Obviously, in every compliance program, the ethical tone of a company and accountability all starts at the top and most specifically senior management. The Evaluation of Corporate Compliance Programs – Guidance Document (2019 Guidance) stated, “The company’s top leaders – the board of directors and executives – set the tone for the rest of the company. Prosecutors should examine the extent to which senior management have clearly articulated the company’s ethical standards, conveyed and disseminated them in clear and unambiguous terms, and demonstrated rigorous adherence by example. Prosecutors should also examine how middle management, in turn, have reinforced those standards and encouraged employees to abide by them.” To assist companies in understanding this requirement the 2019 Guidance sets out the following inquiries.

Conduct at the TopHow have senior leaders, through their words and actions, encouraged or discouraged compliance, including the type of misconduct involved in the investigation? What concrete actions have they taken to demonstrate leadership in the company’s compliance and remediation efforts? How have they modelled proper behavior to subordinates? Have managers tolerated greater compliance risks in pursuit of new business or greater revenues? Have managers encouraged employees to act unethically to achieve a business objective, or impeded compliance personnel from effectively implementing their duties?

This requirement is more than simply the ubiquitous “tone-at-the-top,” as it focuses on the conduct of senior management. The DOJ wants to see a company’s senior leadership actually doing compliance. The DOJ asks if company leadership has, through their words and concrete actions, brought the right message of doing business ethically and in compliance to the organization. How does senior management model its behavior on a company’s values and finally, how is such conduct monitored in an organization?

This means you must document corporate decisions where a compliance solution was proposed but rejected. In other words, is there a business justification for moving forward with the action. If this action occurs, how was the compliance risk managed going forward? Similarly compliance techniques used should be documented to demonstrate that your compliance function has met the requirements of the final question.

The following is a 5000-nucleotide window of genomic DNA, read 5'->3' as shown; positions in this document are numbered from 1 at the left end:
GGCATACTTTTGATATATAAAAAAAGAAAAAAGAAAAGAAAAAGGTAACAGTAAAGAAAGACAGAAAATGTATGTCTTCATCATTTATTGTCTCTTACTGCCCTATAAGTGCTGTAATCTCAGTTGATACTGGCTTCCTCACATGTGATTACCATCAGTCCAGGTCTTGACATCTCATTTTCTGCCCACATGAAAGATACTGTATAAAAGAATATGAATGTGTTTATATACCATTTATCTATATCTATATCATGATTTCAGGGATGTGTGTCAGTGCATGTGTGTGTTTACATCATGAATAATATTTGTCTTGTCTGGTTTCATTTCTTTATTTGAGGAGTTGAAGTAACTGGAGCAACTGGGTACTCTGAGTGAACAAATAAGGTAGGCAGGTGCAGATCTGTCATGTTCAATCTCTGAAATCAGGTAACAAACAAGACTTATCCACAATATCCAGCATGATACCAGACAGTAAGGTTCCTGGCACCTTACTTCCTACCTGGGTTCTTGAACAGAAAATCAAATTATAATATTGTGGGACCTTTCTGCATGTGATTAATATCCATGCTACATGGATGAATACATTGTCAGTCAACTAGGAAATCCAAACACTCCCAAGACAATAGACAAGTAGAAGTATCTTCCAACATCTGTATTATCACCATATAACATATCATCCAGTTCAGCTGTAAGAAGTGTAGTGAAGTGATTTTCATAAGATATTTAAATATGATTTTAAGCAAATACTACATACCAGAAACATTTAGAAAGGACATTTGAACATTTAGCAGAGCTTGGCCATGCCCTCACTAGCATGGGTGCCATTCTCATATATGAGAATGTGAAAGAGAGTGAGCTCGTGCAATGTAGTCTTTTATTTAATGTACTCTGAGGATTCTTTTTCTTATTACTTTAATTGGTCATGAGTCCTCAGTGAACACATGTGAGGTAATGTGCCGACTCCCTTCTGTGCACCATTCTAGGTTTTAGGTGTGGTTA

Senior management must share these same values through operationalizing compliance going forward. Lynn Paine, in her seminal article “Managing for Organizational Integrity” laid out five factors, which can be used guideposts to not only to set the right tone from senior management on doing business ethically and in compliance, but also lay the groundwork for senior management to model appropriate behavior and then have it monitored by the company going forward.

  1. The guiding values of a company must make sense and be clearly communicated by senior management in a variety of settings, to the entire company workforce.
  2. The company’s leader must be personally committed and willing to take action on the values. This means that management must not simply ‘overlook’ the transgressions of top producers.
  3. A company’s systems and structures must support its guiding principles and these internal systems and structures cannot be over-ridden by senior management without both justification and Board approval.
  4. A company’s values must be integrated into normal channels of management decision-making and reflected in the company’s critical decisions. Sometimes a company must turn down business if there are too many red flags present or by engaging in such behavior the company’s value and ethics will be violated.
  5. Managers must be empowered to make ethically sound decisions on a day-to-day basis. This means senior management must fully support and back-up such decisions.

David Lawler, in “Frequently Asked Questions in Anti-Bribery and Corruption”, boiled it down as follows; “Whatever the size, structure or market of a commercial organization, top-level management’s commitment to bribery prevention is likely to include communication of the organization’s anti-bribery stance and appropriate degree of involvement in developing bribery prevention procedures”. I once had a Chief Executive Officer (CEO), observe the following, “You want me to be the ambassador for compliance.” I immediately said yes, that is exactly what I need you to do. A CEO, as an “Ambassador of Compliance”, can do the following to fully model the conduct that senior management engage in going forward.

Another area a CEO can forcefully engage an entire company is through a powerful video message about doing business the right way and in compliance. A great example was a CenterPoint Energy video put out in 2015 after the Volkswagen (VW) emissions-testing scandal became public. The video featured Scott Prochazka, CenterPoint Energy President and CEO. He used the VW scandal to proactively address culture and values at the company and used the entire scenario as an opportunity to promote integrity in the workplace. But more than simply a one-time video, the company followed up with an additional resource, entitled “Manager’s Toolkit – What does Integrity mean to you?”, which managers used to facilitate discussions and ongoing communications with employees around the company’s ethics and compliance programs. Finally, the cost for the video was quite reasonable as it was produced internally.

Three key takeaways:

  1. Senior management must actually do compliance; walk-the-walk, not simply talk-the-talk.
  2. Use your CEO to talk about current events and how those ethical failures are lessons to be learned for your organization.
  3. CEO as Compliance Ambassador.

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